According to Health Canada, the closure of a large infant formula manufacturing plant by Abbott Laboratories in the United States, which has resulted in a shortage across the globe, has also impacted the Canadian market.

"Canada is experiencing a shortage of infant formulas designed for babies with food allergies and certain medical conditions. There are two types of formulas for babies with food allergies: extensively hydrolyzed infant formulas and amino acid-based formulas. In certain provinces, the supply of these products is not meeting the demand."

One individual who has been trying to alleviate the stress for others is an Airdrie mom, P. (whose identity is being kept confidential). Her extended family had an infant who was in both the Newborn Intensive Care Unit (NICU) and then The Pediatric Intensive Care Unit (PICU). He had several major abdominal surgeries when he was 3-4 months old and was not able to process the typical infant formula that is readily available on the market. It was a weekend in February when the family ran out of specialized formula and the hospital wasn't able to provide more. 

"We aren't formula feeding, but helping out. I would do anything for her and her little guys. I love them dearly. For me, it wasn't a big issue, but for her, it's the difference between feeding a child and not," she said. "I found a few moms who had even just a few sample cans and I drove the one day with my little guy to go pick up the stuff for her because like her little guy is at home, he's on oxygen,"

P. also noted that other friends of hers have a baby that has a severe allergy to cow milk proteins, and considering the majority of the proteins are manufactured with cow milk proteins, it posed a severe risk for the baby's health.

"He can't have any of that. Last time he ended up hospitalized."

Health Canada cited that they are doing everything they can to mitigate the situation to provide parents with safe and healthy alternatives.

"The Department has published an interim policy to recommend enforcement discretion to facilitate the importation of equivalent and safe infant formulas that have been approved by a foreign regulatory authority or are allowed to be sold in foreign jurisdictions that have high quality and manufacturing standards similar to Canada. The interim policy includes a list of products eligible for this policy that is updated regularly."

However, according to Jannette Festival, the Executive Director and co-founder of Northern Star Mother's Milk Bank in Calgary, there is hope that the supply chain will stabilize in the near future, but it is unlikely it will happen immediately. She noted that the Milk Bank has not seen an overt increase in demand for donated breastmilk, although she did say that donations have increased slightly.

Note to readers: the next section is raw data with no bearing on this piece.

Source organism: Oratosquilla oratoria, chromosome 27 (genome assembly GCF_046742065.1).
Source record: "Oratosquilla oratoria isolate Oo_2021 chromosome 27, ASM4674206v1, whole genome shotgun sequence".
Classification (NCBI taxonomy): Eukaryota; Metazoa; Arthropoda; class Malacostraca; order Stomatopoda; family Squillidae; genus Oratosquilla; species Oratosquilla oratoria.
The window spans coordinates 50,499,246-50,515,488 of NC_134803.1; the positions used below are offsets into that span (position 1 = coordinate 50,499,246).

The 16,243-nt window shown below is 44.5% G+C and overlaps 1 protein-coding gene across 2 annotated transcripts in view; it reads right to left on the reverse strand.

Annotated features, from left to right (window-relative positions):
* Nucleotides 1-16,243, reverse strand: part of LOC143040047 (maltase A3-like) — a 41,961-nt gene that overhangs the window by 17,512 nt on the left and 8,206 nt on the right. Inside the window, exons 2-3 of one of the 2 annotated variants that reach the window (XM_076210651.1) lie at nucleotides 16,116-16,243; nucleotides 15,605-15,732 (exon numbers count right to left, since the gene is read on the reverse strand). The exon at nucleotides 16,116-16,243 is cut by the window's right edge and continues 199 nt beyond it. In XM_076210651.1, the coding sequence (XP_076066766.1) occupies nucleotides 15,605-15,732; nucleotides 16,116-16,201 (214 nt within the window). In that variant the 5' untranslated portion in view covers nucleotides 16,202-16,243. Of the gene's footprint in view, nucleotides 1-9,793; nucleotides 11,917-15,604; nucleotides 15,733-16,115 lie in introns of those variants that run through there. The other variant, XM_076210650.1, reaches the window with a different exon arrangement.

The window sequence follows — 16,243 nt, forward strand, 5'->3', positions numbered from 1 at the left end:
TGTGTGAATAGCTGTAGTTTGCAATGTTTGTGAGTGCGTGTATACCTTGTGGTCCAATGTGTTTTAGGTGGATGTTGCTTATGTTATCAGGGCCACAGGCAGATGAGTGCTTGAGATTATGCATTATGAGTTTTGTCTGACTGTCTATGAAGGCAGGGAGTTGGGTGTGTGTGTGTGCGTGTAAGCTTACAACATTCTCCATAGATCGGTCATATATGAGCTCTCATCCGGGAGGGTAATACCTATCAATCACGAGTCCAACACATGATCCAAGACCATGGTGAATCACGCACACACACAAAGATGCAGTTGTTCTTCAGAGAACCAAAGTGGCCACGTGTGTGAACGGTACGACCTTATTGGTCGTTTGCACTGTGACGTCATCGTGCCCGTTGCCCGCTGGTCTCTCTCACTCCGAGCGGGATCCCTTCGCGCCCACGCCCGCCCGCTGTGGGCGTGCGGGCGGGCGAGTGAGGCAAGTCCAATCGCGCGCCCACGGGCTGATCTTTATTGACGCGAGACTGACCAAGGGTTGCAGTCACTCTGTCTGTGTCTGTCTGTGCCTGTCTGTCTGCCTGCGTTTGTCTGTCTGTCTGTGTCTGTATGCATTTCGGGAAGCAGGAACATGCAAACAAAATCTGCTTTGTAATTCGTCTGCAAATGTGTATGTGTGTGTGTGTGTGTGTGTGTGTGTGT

"We've had a few inquiries and as far as the supply, we've had a few more donors sign up; maybe a little bit more than usual," Festival said. "Typically, we see about 20 a week, and we're probably seeing about 25 moms that would like to be to donate their excess breast milk.

"75 per cent of the milk that we collect from our donor mothers actually goes to the neonatal intensive care units. That milk goes to the most fragile babies, some of them are [at] 21-22 weeks gestational age," she said. 

The remaining 25 per cent of the milk that is donated is then sent home with infants who are later discharged from intensive care units.

"Once those babies get more healthy, and they're discharged, from the hospital and they've been on donor milk for their entire stay; if mom hasn't been able to establish her milk supply, the donor milk is much easier to digest."

Apart from donating infant formula, P. has also donated her breast milk privately, citing that milk bank rules are quite stringent.

"One of my friends told me about a group called Human Milk 4 Human Babies - Alberta. I put up a post saying that I had a stash and I had a lot of moms reach out to me. The last time that I donated was probably a good three or four weeks ago."

P. observed that while there has always been some demand for breast milk donation, she believes the demand has spiked recently. 

"I definitely think it's gotten greater with the recall because now some moms just aren't trusting and frankly I don't blame them."

Jannette Festival wrote that she believes the correlation between the increase in donations to the milk bank is related mainly due to the media and the education process that happens.

"Moms are troopers and they want to help to feed babies in need. If they are successfully breastfeeding many of them want to share in the health. They move mountains for us!"

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